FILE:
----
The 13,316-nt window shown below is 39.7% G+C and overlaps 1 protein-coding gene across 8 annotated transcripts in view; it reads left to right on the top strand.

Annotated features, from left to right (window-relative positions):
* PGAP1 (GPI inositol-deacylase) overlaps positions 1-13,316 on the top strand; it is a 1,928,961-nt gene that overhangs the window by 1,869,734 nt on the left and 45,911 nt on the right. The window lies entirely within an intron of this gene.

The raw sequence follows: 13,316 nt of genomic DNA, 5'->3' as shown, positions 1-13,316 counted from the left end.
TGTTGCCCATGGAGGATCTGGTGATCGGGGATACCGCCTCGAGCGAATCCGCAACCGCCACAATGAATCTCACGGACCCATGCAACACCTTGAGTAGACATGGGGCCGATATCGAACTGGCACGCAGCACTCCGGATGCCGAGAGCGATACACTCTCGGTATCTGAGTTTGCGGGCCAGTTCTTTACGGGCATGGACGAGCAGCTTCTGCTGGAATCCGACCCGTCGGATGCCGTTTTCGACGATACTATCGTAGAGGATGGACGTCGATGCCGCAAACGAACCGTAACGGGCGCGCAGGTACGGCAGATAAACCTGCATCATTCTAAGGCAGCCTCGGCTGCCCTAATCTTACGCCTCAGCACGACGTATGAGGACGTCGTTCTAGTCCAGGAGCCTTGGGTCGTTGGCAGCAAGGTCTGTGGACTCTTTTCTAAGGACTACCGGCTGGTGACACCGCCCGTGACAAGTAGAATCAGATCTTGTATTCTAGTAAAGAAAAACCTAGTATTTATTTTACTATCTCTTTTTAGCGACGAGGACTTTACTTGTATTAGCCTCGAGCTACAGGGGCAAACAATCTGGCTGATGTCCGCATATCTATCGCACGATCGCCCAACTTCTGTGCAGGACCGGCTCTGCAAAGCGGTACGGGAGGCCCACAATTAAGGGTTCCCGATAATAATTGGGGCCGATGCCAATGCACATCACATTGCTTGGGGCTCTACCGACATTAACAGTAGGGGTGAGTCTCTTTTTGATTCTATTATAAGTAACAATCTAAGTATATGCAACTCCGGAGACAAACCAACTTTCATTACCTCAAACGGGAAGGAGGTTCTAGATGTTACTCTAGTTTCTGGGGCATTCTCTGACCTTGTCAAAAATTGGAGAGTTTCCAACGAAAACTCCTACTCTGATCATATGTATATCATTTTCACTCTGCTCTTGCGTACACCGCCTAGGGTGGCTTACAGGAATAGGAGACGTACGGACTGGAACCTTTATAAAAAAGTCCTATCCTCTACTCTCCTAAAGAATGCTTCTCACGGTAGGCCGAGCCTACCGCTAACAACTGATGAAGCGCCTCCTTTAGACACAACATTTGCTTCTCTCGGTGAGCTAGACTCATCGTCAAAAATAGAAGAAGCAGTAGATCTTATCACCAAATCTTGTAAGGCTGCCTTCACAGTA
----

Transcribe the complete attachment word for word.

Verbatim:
The 13,316-nt window shown below is 39.7% G+C and overlaps 1 protein-coding gene across 8 annotated transcripts in view; it reads left to right on the top strand.

Annotated features, from left to right (window-relative positions):
* PGAP1 (GPI inositol-deacylase) overlaps positions 1-13,316 on the top strand; it is a 1,928,961-nt gene that overhangs the window by 1,869,734 nt on the left and 45,911 nt on the right. The window lies entirely within an intron of this gene.

The raw sequence follows: 13,316 nt of genomic DNA, 5'->3' as shown, positions 1-13,316 counted from the left end.
TGTTGCCCATGGAGGATCTGGTGATCGGGGATACCGCCTCGAGCGAATCCGCAACCGCCACAATGAATCTCACGGACCCATGCAACACCTTGAGTAGACATGGGGCCGATATCGAACTGGCACGCAGCACTCCGGATGCCGAGAGCGATACACTCTCGGTATCTGAGTTTGCGGGCCAGTTCTTTACGGGCATGGACGAGCAGCTTCTGCTGGAATCCGACCCGTCGGATGCCGTTTTCGACGATACTATCGTAGAGGATGGACGTCGATGCCGCAAACGAACCGTAACGGGCGCGCAGGTACGGCAGATAAACCTGCATCATTCTAAGGCAGCCTCGGCTGCCCTAATCTTACGCCTCAGCACGACGTATGAGGACGTCGTTCTAGTCCAGGAGCCTTGGGTCGTTGGCAGCAAGGTCTGTGGACTCTTTTCTAAGGACTACCGGCTGGTGACACCGCCCGTGACAAGTAGAATCAGATCTTGTATTCTAGTAAAGAAAAACCTAGTATTTATTTTACTATCTCTTTTTAGCGACGAGGACTTTACTTGTATTAGCCTCGAGCTACAGGGGCAAACAATCTGGCTGATGTCCGCATATCTATCGCACGATCGCCCAACTTCTGTGCAGGACCGGCTCTGCAAAGCGGTACGGGAGGCCCACAATTAAGGGTTCCCGATAATAATTGGGGCCGATGCCAATGCACATCACATTGCTTGGGGCTCTACCGACATTAACAGTAGGGGTGAGTCTCTTTTTGATTCTATTATAAGTAACAATCTAAGTATATGCAACTCCGGAGACAAACCAACTTTCATTACCTCAAACGGGAAGGAGGTTCTAGATGTTACTCTAGTTTCTGGGGCATTCTCTGACCTTGTCAAAAATTGGAGAGTTTCCAACGAAAACTCCTACTCTGATCATATGTATATCATTTTCACTCTGCTCTTGCGTACACCGCCTAGGGTGGCTTACAGGAATAGGAGACGTACGGACTGGAACCTTTATAAAAAAGTCCTATCCTCTACTCTCCTAAAGAATGCTTCTCACGGTAGGCCGAGCCTACCGCTAACAACTGATGAAGCGCCTCCTTTAGACACAACATTTGCTTCTCTCGGTGAGCTAGACTCATCGTCAAAAATAGAAGAAGCAGTAGATCTTATCACCAAATCTTGTAAGGCTGCCTTCACAGTA